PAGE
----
- Highlighting value-added skills and tangible achievements will get you noticed.
- Showing you are a good cultural fit and can align with the business is of huge importance.
- When it comes to finance roles, there’s no one-size-fits-all approach.
Getting headhunted is a great way to advance and progress in your career. Often recruiters offer jobs that aren’t advertised, so it can be the perfect opportunity to land your dream job – even if you didn’t know it was available.
Christine Montgomery, Director of Finance and Accounting at Pacific Talent Partners, and Anthony Magro, former Customer Success Manager at LinkedIn are two experts in the field of career progression. Here, they offer their best advice to get you on the path to success:
1. Highlight tangible achievements
Hard evidence of progress and accomplishments is a great way for job candidates to catch the eye of employers. Businesses are on the hunt for people who bring value and highlighting your tangible achievements is a way to demonstrate you can do that.
(Pictured: Christine Montgomery)
“Achievements on a resume are important and are key in securing a face-to-face interview with a business,” says Montgomery. The highlights need to be tangible, showing improvements and savings in time or money achieved through a project or initiative. “It is also very important that these achievements are relevant to the role being applied for.”
Adding rich media samples of previous work will also boost your LinkedIn profile, advises Magro. “Multimedia is a visual add that complements your profile.” If candidates claim to speak at conferences and events, they can showcase this by attaching videos, photos, articles and presentations.
2. Keep it professional
When you have a professional photo, your chances of profile views and response rates soar and you are more likely to be viewed as a credible prospect. “You have a significantly higher chance of having somebody view your LinkedIn profile and trust you if you have a professional photo that complements your role,” says Magro.
(Pictured: Anthony Magro)
3. Highlight specialist skills
Specialised skills are always high in demand, so make sure to include them where you can. “If you have specialised skill set, highlighting that as frequently as possible is going to be key,” says Montgomery.
4. Build personal networks, but be selective
Having a strong personal network is a way of hearing about off-market opportunities for roles that aren’t actively advertised or are outside the recruiter process. “Personal networks can also be useful in terms of referees. I would strongly suggest candidates build and capitalise on their personal networks throughout their career,” says Montgomery.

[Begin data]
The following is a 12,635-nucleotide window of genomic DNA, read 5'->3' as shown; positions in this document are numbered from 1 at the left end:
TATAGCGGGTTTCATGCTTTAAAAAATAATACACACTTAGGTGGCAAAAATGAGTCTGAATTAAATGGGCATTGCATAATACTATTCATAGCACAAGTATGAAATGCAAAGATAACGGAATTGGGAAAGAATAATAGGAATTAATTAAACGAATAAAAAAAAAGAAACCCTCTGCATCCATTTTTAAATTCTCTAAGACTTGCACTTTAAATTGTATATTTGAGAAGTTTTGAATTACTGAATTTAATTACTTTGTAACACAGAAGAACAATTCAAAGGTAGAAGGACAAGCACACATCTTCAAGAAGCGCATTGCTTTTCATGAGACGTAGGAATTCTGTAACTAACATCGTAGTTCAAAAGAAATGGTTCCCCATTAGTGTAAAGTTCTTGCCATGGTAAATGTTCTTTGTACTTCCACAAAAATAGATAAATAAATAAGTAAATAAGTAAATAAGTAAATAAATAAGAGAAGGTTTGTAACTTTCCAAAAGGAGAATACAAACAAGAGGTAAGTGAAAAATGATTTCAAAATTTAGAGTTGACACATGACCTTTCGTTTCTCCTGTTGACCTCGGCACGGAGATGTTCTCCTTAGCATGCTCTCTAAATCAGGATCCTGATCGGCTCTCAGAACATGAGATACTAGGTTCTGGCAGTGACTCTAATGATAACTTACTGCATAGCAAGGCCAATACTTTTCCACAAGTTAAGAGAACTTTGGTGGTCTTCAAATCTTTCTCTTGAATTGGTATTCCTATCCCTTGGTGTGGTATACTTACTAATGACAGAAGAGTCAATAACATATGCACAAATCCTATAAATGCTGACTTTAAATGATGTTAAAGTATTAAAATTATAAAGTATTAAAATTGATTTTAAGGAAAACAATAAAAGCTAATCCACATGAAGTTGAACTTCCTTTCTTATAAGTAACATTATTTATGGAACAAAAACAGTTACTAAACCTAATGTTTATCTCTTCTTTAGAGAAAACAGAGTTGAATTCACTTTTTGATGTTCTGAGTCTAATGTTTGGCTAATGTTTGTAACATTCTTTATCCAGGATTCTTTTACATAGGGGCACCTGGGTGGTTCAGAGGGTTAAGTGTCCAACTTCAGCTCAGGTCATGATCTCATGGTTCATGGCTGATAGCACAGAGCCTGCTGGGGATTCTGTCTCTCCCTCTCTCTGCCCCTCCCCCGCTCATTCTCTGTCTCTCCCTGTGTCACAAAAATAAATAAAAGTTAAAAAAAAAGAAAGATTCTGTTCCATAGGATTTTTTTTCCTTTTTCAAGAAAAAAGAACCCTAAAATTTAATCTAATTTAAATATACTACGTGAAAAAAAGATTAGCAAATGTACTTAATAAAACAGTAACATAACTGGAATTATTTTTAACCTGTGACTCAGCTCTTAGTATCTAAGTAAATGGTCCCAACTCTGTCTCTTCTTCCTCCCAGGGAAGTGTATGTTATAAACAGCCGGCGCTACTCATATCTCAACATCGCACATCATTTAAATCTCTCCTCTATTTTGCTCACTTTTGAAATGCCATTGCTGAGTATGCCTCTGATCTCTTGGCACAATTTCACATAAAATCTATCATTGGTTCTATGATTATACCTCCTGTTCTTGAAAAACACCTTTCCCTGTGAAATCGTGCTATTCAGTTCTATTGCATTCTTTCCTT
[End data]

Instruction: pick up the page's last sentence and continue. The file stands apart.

Magro’s advice is to be selective when it comes to your network. It’s about quality rather than quantity. “Your network helps you stay front of mind of your customers, prospects, and potential employers. If there are companies or teams that you want to work in, reach out to the hiring manager or team leader and find out what skills, knowledge and culture they look for when hiring.”
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5. Include a brief synopsis of your current role
It’s important to show what your day-to-day role involves to give a better idea of what your job exactly entails and where your skills lie. “Key things that can help you stand out are putting in an overview of your role and achievements that you’ve had and to really separate your day-to-day responsibilities from your achievements,” says Montgomery.
6. Be an excellent communicator
Getting communication right can be critical to success. It’s the most popular personal quality employers are searching for, says Montgomery.
“The most sought-after personal quality is an ability to communicate and influence at all levels, from graduate through to executive and board level, and the ability to communicate to non-finance professionals.” Companies tend to favour candidates who possess the technical skills they are seeking and who are able to engage and influence as required by the role.
7. Keep an eye on who’s viewed your profile
You can see the last five people who looked at your profile, so it’s important to check who they are. An employer or headhunter may have come across your profile via a search, someone recommending you or from content you’ve shared.
“Reach out to find out why they looked at your profile and how you can help them. You never know where the conversation might take you,” says Magro.
Related: Think like a headhunter
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